Shop Frequently …
Hit up your favorite thrift stores as often as you can. This way, you’ll learn the rhythm of the store, like when they restock and when they mark down items. True treasures don’t last at most thrift stores, so frequent shopping ups your chances of buying new-in-the-box gourmet cookware or a fancy leather laptop bag. It also allows you to learn the layout of the store and lets you focus on the best-stocked sections.
… But Only Stay for a Short Time
No one should spend more than 45 minutes in a thrift store, and if you’re visiting a store frequently, that amount of time is much too high. The longer you’re in a thrift store, the less discerning you will be. After all, if you’ve looked at a lot of junk all day, an item of middling quality will start to look like an absolute treasure. Develop a targeted routine that allows you to focus and get in and out quickly.
Learn Each Thrift Store’s Strengths
Some thrift store guides will tell you that each chain has its strengths and weaknesses. But really, each store in a thrift store chain usually excels in some categories and rarely has great finds in others. A chain’s store on the west side of town might have fantastic furniture and home goods, while the store on the east side is always stocked with great kids’ clothes and the store in the northern suburbs has a great selection of books and women’s evening wear. So try the different stores in each neighborhood, and soon, you’ll know where to head when your son outgrows his jacket or you need a dress for your college roommate’s wedding!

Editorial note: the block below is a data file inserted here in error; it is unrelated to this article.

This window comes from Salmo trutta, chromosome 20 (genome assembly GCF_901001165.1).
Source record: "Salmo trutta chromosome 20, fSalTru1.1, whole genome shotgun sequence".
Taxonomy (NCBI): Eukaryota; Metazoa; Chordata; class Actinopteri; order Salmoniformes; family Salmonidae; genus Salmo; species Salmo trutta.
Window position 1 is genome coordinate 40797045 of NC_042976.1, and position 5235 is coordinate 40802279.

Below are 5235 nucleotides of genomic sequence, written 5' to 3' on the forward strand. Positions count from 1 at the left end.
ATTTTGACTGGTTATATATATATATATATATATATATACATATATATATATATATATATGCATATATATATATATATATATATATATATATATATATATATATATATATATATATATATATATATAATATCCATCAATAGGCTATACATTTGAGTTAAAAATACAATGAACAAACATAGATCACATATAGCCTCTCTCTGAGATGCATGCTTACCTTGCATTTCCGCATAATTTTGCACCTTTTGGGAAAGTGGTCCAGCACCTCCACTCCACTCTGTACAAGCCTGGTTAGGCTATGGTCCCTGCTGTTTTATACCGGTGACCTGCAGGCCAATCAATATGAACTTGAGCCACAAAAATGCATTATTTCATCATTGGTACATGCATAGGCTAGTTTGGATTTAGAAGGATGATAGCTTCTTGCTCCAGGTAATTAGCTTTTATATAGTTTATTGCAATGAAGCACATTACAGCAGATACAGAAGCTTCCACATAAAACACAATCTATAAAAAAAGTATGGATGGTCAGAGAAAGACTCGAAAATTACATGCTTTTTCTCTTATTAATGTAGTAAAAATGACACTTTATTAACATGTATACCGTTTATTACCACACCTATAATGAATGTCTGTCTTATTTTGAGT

Be patient, be kind, and be courteous. This will make thrift-shopping more pleasant for you and everyone around you. It also pays dividends. Being friendly to the thrift store staff can net you information about restocking days, how they markdown prices, and when they’ve just gotten in an estate full of mid-century furniture that will hit the floor tomorrow.
Be Skeptical of Sizes
Clothing sizes have changed a lot over the years. Research has shown that a size 16 in 1958 would have had a 28.5-inch waist but a 36-inch waist in 2011. How does this impact thrifting? If you’re looking for size 12 work clothes and find a treasure trove from the 1970s and 1980s, they probably won’t fit a modern size 12. It’s important to note that women’s sizes are never standard, though, so a J.Crew size 12 and a Marc Jacobs size 12 from the same year might not have the same fit, either. Knowing your measurements and thrifting with a small tape measure on hand can save lots of heartaches and ill-fitting clothing!
Buy Opposite-Season Goods